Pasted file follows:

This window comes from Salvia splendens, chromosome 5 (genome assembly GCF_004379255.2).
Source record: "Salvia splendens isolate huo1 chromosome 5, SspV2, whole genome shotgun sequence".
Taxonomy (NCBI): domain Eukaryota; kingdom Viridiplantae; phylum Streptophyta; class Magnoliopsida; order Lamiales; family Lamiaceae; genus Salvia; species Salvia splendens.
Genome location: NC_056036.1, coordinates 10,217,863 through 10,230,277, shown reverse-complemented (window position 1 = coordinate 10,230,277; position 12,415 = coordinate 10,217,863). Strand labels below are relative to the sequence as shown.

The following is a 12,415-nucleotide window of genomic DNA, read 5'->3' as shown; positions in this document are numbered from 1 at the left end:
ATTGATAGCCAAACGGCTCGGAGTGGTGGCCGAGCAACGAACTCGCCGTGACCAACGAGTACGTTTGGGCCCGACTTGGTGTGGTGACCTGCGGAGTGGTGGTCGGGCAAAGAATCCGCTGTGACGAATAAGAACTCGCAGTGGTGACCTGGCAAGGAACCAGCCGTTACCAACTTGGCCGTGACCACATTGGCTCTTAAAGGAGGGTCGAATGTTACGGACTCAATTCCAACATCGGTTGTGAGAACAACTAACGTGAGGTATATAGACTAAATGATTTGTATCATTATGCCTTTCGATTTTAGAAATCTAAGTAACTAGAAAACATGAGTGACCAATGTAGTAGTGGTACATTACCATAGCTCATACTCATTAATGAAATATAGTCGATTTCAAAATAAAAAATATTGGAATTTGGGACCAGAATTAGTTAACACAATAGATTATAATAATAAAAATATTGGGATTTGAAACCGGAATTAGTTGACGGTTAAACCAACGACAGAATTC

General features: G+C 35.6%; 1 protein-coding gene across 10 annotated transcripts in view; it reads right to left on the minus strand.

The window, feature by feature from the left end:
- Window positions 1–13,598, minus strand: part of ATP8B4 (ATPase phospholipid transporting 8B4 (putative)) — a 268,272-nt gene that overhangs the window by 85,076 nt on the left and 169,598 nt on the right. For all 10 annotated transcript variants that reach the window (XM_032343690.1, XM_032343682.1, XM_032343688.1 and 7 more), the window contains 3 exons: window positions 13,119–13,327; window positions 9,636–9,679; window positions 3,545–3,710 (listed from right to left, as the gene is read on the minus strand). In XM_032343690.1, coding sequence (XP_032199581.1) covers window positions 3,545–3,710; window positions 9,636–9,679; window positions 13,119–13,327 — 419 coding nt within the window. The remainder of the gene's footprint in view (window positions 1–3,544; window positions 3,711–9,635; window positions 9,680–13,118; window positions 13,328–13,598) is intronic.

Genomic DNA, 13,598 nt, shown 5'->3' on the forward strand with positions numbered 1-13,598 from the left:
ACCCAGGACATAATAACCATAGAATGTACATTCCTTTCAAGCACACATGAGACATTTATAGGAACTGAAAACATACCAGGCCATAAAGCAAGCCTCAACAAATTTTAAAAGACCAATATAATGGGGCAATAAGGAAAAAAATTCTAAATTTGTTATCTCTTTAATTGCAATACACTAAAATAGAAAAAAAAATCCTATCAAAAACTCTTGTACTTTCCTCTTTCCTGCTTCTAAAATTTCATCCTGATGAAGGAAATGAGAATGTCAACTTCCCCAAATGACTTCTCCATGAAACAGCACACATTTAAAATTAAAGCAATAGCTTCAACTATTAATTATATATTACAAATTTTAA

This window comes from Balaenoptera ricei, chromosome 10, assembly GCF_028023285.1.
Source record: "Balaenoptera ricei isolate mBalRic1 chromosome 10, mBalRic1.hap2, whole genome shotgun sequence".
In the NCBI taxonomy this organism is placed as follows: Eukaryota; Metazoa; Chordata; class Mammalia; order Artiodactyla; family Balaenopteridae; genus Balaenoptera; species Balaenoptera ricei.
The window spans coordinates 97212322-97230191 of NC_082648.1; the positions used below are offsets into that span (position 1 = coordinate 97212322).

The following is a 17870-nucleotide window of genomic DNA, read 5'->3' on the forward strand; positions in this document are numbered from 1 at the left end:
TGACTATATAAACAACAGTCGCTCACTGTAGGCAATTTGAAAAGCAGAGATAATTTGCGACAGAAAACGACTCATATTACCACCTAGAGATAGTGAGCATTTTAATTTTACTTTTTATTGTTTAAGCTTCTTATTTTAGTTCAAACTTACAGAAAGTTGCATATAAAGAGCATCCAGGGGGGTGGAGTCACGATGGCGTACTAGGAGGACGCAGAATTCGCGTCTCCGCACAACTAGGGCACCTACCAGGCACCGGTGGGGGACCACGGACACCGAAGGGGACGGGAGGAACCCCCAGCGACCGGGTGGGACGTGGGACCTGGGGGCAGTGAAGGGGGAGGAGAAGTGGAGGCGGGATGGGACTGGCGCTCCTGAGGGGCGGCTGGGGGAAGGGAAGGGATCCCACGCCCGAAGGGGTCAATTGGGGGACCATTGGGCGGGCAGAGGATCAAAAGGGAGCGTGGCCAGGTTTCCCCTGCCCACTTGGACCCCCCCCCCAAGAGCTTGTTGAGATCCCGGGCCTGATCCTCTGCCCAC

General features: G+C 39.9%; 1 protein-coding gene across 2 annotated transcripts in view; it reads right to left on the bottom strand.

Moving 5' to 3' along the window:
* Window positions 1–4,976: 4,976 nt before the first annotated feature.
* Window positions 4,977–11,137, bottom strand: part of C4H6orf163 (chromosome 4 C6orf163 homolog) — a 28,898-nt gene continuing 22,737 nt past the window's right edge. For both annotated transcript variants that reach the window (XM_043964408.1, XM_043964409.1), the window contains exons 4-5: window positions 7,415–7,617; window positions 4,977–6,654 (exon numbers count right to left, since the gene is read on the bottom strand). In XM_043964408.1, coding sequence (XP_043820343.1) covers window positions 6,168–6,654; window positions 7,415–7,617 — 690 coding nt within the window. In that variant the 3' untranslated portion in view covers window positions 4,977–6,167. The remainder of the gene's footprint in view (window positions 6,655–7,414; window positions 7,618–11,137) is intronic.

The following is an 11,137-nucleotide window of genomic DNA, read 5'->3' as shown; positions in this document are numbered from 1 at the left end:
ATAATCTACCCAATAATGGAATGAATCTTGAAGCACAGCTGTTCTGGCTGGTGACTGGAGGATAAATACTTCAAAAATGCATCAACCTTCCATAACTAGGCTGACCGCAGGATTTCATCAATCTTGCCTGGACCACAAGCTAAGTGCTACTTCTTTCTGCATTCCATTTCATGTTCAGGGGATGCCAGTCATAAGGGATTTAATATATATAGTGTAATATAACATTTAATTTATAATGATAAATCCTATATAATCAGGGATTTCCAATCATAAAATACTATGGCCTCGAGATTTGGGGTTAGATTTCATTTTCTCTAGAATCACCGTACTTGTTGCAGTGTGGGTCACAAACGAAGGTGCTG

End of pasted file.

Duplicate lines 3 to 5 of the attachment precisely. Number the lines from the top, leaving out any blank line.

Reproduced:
Taxonomy (NCBI): domain Eukaryota; kingdom Viridiplantae; phylum Streptophyta; class Magnoliopsida; order Lamiales; family Lamiaceae; genus Salvia; species Salvia splendens.
Genome location: NC_056036.1, coordinates 10,217,863 through 10,230,277, shown reverse-complemented (window position 1 = coordinate 10,230,277; position 12,415 = coordinate 10,217,863). Strand labels below are relative to the sequence as shown.

The following is a 12,415-nucleotide window of genomic DNA, read 5'->3' as shown; positions in this document are numbered from 1 at the left end: